Japanese Special Naval Forces at the Battle of Shanghai in 1937.
U.S. destroyer escort USS Raymond in action against Japanese forces during the Battle off Samar, Battle of Leyte Gulf, October 25, 1944. Painting by Mal Wright.
Two soldiers greeting each other. WW2,Battle of the Bulge, Jan 1945.
World War 1 Battlefield photo taken by Capt. F. Hurley “An episode after the Battle of Zonnebeke. Australian Infantry moving forward to resist a counter attack.”
A French Soldier from the Waffen-SS “Charlemagne” division during the Battle of Berlin, – April 23rd, 1945.
*EDIT: I have come to believe that this is actually a reenactor, not a historical photo. If I can confirm it is a reenactor, I am going to delete it.*
The SS Charlemagne Division was formed in 1944 from a collection of troops serving in other French Units of the German Armed Forces as well as from paramilitary groups such as the “Franc-Garde” of the Milice or French Police Units serving with the German Forces overseeing the occupation of France
The original French Unit serving with the German Wehrmacht was the LVF which was the Legion of French Volunteers against Bolshevism, its official title was the 638th Infantry Regiment and consisted mainly of anit-communist Frenchmen or French POW’s who preferred fighting rather than forced labor in Germany. These POW’s were the remainder of the French Armed forces who were ordered to surrender in 1940 after the occupation of France by the German Armed forces. Other French troops were also recruited some as elements from the Vichy Phalanx and members from the French Foreign Legion who some cases still had allegiance to Vichy France.
The Charlemagne Division was sent to fight the Red Army in Poland, but on 25 February 1945, it was attacked at Hammerstein (present-day Czarne) in Pomerania, by troops of the Soviet 1st Belorussian Front. The Soviet forces split the French force into three pockets. One group commanded by Krukenberg survived. It was evacuated from the coast by the German Navy to Denmark and later sent to Neustrelitz for refitting; the second group with Oberführer Puaud was destroyed by Soviet artillery and the third group tried fighting its way back westward, but by 17 March 1945 all had been captured or killed in action.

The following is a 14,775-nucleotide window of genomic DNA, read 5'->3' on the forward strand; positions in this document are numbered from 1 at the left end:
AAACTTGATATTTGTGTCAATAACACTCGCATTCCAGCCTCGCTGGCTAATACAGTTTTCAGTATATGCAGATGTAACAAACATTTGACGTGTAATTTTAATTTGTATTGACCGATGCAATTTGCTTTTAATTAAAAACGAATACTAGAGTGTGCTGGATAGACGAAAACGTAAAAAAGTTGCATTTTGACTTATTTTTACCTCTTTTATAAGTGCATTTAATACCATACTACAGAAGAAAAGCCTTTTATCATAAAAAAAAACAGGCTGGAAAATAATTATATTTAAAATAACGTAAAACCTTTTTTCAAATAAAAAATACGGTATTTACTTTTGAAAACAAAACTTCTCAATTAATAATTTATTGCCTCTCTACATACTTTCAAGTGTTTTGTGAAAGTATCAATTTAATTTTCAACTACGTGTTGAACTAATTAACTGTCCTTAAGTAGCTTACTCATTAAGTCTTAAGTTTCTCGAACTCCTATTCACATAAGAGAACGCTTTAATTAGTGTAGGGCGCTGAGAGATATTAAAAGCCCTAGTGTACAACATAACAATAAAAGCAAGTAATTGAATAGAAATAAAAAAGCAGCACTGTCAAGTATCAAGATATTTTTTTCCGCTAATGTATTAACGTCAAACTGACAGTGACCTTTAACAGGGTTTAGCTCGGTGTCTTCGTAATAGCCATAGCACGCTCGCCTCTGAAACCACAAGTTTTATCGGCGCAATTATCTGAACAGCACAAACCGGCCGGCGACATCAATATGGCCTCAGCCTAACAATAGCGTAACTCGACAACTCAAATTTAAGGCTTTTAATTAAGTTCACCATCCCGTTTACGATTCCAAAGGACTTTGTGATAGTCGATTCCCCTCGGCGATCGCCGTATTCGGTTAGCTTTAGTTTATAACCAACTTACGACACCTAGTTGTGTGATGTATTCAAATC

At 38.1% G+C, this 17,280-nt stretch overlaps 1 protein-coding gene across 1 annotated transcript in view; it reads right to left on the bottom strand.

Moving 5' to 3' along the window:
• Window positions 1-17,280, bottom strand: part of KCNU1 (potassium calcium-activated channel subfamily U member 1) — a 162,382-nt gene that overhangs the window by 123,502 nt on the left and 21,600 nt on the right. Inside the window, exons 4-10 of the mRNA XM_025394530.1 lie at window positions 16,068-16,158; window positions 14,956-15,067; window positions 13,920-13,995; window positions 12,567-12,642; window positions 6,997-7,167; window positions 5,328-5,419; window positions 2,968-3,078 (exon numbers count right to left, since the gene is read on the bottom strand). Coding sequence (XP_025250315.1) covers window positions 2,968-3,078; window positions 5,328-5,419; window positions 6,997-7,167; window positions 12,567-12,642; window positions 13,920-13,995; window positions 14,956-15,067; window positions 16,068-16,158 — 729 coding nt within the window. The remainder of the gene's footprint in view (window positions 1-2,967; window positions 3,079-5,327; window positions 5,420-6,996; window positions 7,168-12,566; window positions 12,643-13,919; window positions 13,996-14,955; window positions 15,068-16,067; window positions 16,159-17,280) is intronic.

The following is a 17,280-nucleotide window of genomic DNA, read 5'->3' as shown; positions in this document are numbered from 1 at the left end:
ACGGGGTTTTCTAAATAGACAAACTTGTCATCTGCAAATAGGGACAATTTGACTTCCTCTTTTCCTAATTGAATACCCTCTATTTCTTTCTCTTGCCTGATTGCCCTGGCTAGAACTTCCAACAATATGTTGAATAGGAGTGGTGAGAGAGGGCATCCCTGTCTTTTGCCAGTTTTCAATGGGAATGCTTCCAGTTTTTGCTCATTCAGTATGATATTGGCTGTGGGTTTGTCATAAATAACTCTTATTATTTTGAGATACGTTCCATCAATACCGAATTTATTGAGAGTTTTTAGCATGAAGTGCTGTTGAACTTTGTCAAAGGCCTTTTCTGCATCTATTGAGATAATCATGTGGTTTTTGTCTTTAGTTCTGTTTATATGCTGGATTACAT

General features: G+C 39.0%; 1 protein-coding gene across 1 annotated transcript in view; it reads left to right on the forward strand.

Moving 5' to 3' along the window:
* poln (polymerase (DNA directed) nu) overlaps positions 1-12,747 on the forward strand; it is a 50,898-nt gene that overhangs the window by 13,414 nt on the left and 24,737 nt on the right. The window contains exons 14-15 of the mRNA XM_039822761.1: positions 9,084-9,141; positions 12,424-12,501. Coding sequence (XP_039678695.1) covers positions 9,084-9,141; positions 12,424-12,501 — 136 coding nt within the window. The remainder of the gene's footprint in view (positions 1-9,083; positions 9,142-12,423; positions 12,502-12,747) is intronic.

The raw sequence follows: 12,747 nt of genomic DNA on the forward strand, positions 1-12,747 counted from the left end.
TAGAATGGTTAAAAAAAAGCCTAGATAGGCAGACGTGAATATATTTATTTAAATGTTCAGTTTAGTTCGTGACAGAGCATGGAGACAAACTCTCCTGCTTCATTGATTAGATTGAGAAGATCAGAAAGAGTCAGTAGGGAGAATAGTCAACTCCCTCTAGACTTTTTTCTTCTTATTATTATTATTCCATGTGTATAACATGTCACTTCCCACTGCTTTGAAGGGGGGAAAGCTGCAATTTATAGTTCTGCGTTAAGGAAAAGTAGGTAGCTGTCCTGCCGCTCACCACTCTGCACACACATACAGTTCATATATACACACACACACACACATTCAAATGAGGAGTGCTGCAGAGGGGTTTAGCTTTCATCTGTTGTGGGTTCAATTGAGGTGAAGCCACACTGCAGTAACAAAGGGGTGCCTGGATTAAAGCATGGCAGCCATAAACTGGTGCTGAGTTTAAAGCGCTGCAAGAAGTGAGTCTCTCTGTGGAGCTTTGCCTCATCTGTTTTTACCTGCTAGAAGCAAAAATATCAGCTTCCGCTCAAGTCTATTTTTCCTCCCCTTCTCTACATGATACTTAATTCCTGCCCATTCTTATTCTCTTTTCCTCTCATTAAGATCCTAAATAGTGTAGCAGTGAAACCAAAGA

In early April 1945, SS-Brigadefuhrer Krukenberg now commanded the remains of the SS Charlemagne Division now down to 700 men and organized into a single Infantry Regiment, officially designated Battalion 57 and 58 and were ordered to Berlin to conduct a delaying action against the approaching Red Army. Eventually, Berlin fell, the SS Charlemagne were the last defenders of Hitler’s bunker holding out until May 2nd, 1945 to prevent the Soviets capturing it on Mayday. Reduced to approximately thirty able men, most members surrendered near the Potsdamer rail station to Red Army soldiers.
Most Charlemagne survivors were shot on sight, the ones that did escape Berlin (approx 30 men) and made it back to France were imprisoned by the Allies. General Leclerc when presented with 12 SS Charlemagne survivors ordered them to be executed imeadiately without any form of trial. When confronted with the 12 captured Charlemagne prisoners Gen Leclerc was reputed to say “Why do you wear German Uniform?” one grizzled French SS veteran replied “Why do you wear an American one?”